Use Software to Follow OCC 2023-17 Interagency Risk Guidance
3 minute read
The Federal Reserve, Federal Deposit Insurance Corporation (FDIC), and the Office of the Comptroller of the Currency (OCC) have issued new third-party risk management (TPRM) guidance, OCC 2023-17, to help banking organizations manage third-party risk. This interagency TPRM guidance supersedes the previous OCC guidance on managing third-party relationships, OCC 2013-29, and provides principles that organizations can adapt to their specific needs throughout the full relationship lifecycle.
Who does this guidance apply to?
According to the guidance itself, the document “addresses any business arrangement between a banking organization and another entity, by contract or otherwise.” This means that if a third-party organization does work for a banking organization, even if the two do not exchange money, and even if there is no contract between them, the banking organization can be held responsible for issues at the other company.
What does the guidance cover?
First, it lays out general principles for running a “safe and sound” TPRM program. The document asserts the responsibility of banking organizations to meet regulatory and legal requirements within its vendor ecosystem to the same extent as if the work was happening internally. After all, it doesn’t make a difference to your customers or legislators whether you allowed for an internal data breach or that breach happened at a partner organization—either way, the customer entrusted data to your organization, and it was compromised.
The guidance then covers the principles of risk management: organizations must maintain an inventory of third-party relationships and assess the risk inherent to each. Then, the company must identify its critical activities and the third parties that support them to prioritize their management efforts and address the most critical risks as soon as possible. The guidance stresses that organizations must have a sound methodology for determining which third parties must receive more focused oversight than others.
The guidance then details the full third-party lifecycle:
1. Planning—Understanding the strategic purpose of a relationship and its associated risks, then determining the banking organization’s ability to manage this risk and outlining contingency plans in the case of a risk event.
2. Due Diligence and Third-Party Selection—Assessing third parties’ ability to perform as expected and adhere to a banking organization’s policies before selecting which organization you will work with.
3. Contract Negotiation—Deciding whether a written contract is needed, negotiating risk management and oversight provisions and negotiating to ensure that your needs are met.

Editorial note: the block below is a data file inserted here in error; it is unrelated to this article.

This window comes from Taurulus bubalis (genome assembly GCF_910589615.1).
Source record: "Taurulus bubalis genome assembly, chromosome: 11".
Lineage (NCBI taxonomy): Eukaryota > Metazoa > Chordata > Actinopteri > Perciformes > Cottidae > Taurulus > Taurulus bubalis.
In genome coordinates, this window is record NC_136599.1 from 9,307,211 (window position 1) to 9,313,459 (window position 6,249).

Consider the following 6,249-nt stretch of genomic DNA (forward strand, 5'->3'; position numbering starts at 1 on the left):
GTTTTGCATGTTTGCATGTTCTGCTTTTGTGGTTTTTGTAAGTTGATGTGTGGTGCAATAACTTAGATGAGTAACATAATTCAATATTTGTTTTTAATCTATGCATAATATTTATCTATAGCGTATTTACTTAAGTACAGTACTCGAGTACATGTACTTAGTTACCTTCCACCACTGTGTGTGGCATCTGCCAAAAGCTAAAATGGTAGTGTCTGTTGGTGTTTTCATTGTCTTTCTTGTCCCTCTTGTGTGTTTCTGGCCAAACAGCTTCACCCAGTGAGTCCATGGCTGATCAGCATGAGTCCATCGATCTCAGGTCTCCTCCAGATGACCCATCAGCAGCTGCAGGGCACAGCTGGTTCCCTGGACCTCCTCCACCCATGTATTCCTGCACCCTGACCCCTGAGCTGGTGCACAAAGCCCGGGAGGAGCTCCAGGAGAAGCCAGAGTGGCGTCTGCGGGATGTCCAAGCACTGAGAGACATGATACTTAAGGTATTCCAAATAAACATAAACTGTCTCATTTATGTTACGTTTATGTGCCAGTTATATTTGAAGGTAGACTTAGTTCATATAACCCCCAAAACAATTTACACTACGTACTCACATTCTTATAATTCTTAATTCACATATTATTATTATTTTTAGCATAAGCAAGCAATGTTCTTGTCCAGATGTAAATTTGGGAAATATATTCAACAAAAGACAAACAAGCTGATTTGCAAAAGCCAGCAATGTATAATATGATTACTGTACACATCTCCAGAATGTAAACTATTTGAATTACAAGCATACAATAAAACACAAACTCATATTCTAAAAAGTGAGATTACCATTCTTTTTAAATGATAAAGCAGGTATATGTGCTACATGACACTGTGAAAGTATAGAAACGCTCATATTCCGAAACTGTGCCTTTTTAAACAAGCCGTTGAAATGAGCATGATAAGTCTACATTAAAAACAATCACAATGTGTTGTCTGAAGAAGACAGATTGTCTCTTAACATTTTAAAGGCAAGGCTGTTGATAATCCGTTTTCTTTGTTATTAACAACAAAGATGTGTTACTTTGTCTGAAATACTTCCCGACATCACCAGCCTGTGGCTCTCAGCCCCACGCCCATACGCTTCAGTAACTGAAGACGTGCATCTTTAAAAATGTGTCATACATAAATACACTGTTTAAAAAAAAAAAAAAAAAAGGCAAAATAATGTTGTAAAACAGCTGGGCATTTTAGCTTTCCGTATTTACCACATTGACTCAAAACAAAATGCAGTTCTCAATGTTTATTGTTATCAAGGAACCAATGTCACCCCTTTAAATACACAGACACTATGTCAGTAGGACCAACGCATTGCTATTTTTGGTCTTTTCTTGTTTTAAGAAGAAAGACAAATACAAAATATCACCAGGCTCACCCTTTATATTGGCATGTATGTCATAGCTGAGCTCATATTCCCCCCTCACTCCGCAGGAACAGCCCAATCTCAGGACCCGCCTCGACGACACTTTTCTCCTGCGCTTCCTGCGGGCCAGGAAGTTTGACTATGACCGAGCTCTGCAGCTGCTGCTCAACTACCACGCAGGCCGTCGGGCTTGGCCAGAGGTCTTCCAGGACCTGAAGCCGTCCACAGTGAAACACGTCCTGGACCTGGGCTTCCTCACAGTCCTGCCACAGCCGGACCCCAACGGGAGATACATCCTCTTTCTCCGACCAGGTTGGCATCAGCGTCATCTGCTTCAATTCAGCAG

4. Ongoing Monitoring—Evaluating the quality of a third party’s controls over time, escalating issues and responding to concerns when identified.
5. Termination—Managing risks associated with data retention and destruction, transitioning activities to another third party or bringing operations in-house.
Next, it outlines three risk management governance practices that organizations should conduct throughout the TPRM lifecycle:
1. Oversight and Accountability—The board of directors has ultimate responsibility for ensuring that the company’s risk managers set an appropriate risk appetite and approve the right policies. There should be policies in place to help the board review contracts and direct risk management activities.
2. Independent Reviews—Banking organizations should independently review third parties’ alignment with company strategy, risk management practices and the adequacy of their own policies. This review may influence decisions regarding which third parties a company works with and how they manage their relationships moving forward.
3. Documentation and Reporting—Companies must be prepared to report key risk management data both internally, to the board and key stakeholders, and to third parties.
How does technology help?
By using a strong TPRM platform like ProcessUnity for Third-Party Risk Management, a banking organization can quickly assess its policies and adhere to this guidance. By automating third-party onboarding and due diligence, organizations are able to continuously monitor their existing vendors and providing configurable reporting in seconds, the ProcessUnity platform makes good TPRM governance more efficient and effective.
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ProcessUnity is a leading provider of cloud-based applications for risk and compliance management. The company’s software as a service (SaaS) platform gives organizations the control to assess, measure, and mitigate risk and to ensure the optimal performance of key business processes. ProcessUnity’s flagship solution, ProcessUnity Vendor Risk Management, protects companies and their brands by reducing risks from third-party vendors and suppliers. ProcessUnity helps customers effectively and efficiently assess and monitor both new and existing vendors – from initial due diligence and onboarding through termination. Headquartered outside of Boston, Massachusetts, ProcessUnity is used by the world’s leading financial service firms and commercial enterprises. For more information, visit www.processunity.com.